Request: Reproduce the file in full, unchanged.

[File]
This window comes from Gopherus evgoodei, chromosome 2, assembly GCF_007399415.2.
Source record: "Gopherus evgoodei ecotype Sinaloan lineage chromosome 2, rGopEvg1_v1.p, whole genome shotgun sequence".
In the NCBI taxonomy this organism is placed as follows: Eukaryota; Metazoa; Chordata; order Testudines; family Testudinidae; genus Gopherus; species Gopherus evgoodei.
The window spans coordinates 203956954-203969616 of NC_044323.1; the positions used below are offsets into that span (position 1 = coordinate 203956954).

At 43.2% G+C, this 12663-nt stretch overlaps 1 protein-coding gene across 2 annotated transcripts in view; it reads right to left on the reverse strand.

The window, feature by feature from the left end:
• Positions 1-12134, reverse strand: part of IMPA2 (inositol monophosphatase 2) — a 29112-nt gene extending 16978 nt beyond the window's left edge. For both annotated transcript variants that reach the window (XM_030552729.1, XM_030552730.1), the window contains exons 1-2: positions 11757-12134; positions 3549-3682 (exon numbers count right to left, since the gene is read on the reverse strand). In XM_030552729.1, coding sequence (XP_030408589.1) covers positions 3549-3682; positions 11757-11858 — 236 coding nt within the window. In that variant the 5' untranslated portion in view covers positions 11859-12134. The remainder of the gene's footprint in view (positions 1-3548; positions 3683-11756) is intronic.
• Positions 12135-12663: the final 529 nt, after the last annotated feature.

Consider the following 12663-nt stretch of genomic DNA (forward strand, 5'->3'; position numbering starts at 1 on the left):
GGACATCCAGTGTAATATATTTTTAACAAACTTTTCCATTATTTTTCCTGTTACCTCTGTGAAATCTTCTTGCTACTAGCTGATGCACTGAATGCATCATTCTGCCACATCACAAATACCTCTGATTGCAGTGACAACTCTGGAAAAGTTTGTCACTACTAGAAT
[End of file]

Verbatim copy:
This window comes from Gopherus evgoodei, chromosome 2, assembly GCF_007399415.2.
Source record: "Gopherus evgoodei ecotype Sinaloan lineage chromosome 2, rGopEvg1_v1.p, whole genome shotgun sequence".
In the NCBI taxonomy this organism is placed as follows: Eukaryota; Metazoa; Chordata; order Testudines; family Testudinidae; genus Gopherus; species Gopherus evgoodei.
The window spans coordinates 203956954-203969616 of NC_044323.1; the positions used below are offsets into that span (position 1 = coordinate 203956954).

At 43.2% G+C, this 12663-nt stretch overlaps 1 protein-coding gene across 2 annotated transcripts in view; it reads right to left on the reverse strand.

The window, feature by feature from the left end:
• Positions 1-12134, reverse strand: part of IMPA2 (inositol monophosphatase 2) — a 29112-nt gene extending 16978 nt beyond the window's left edge. For both annotated transcript variants that reach the window (XM_030552729.1, XM_030552730.1), the window contains exons 1-2: positions 11757-12134; positions 3549-3682 (exon numbers count right to left, since the gene is read on the reverse strand). In XM_030552729.1, coding sequence (XP_030408589.1) covers positions 3549-3682; positions 11757-11858 — 236 coding nt within the window. In that variant the 5' untranslated portion in view covers positions 11859-12134. The remainder of the gene's footprint in view (positions 1-3548; positions 3683-11756) is intronic.
• Positions 12135-12663: the final 529 nt, after the last annotated feature.

Consider the following 12663-nt stretch of genomic DNA (forward strand, 5'->3'; position numbering starts at 1 on the left):
GGACATCCAGTGTAATATATTTTTAACAAACTTTTCCATTATTTTTCCTGTTACCTCTGTGAAATCTTCTTGCTACTAGCTGATGCACTGAATGCATCATTCTGCCACATCACAAATACCTCTGATTGCAGTGACAACTCTGGAAAAGTTTGTCACTACTAGAAT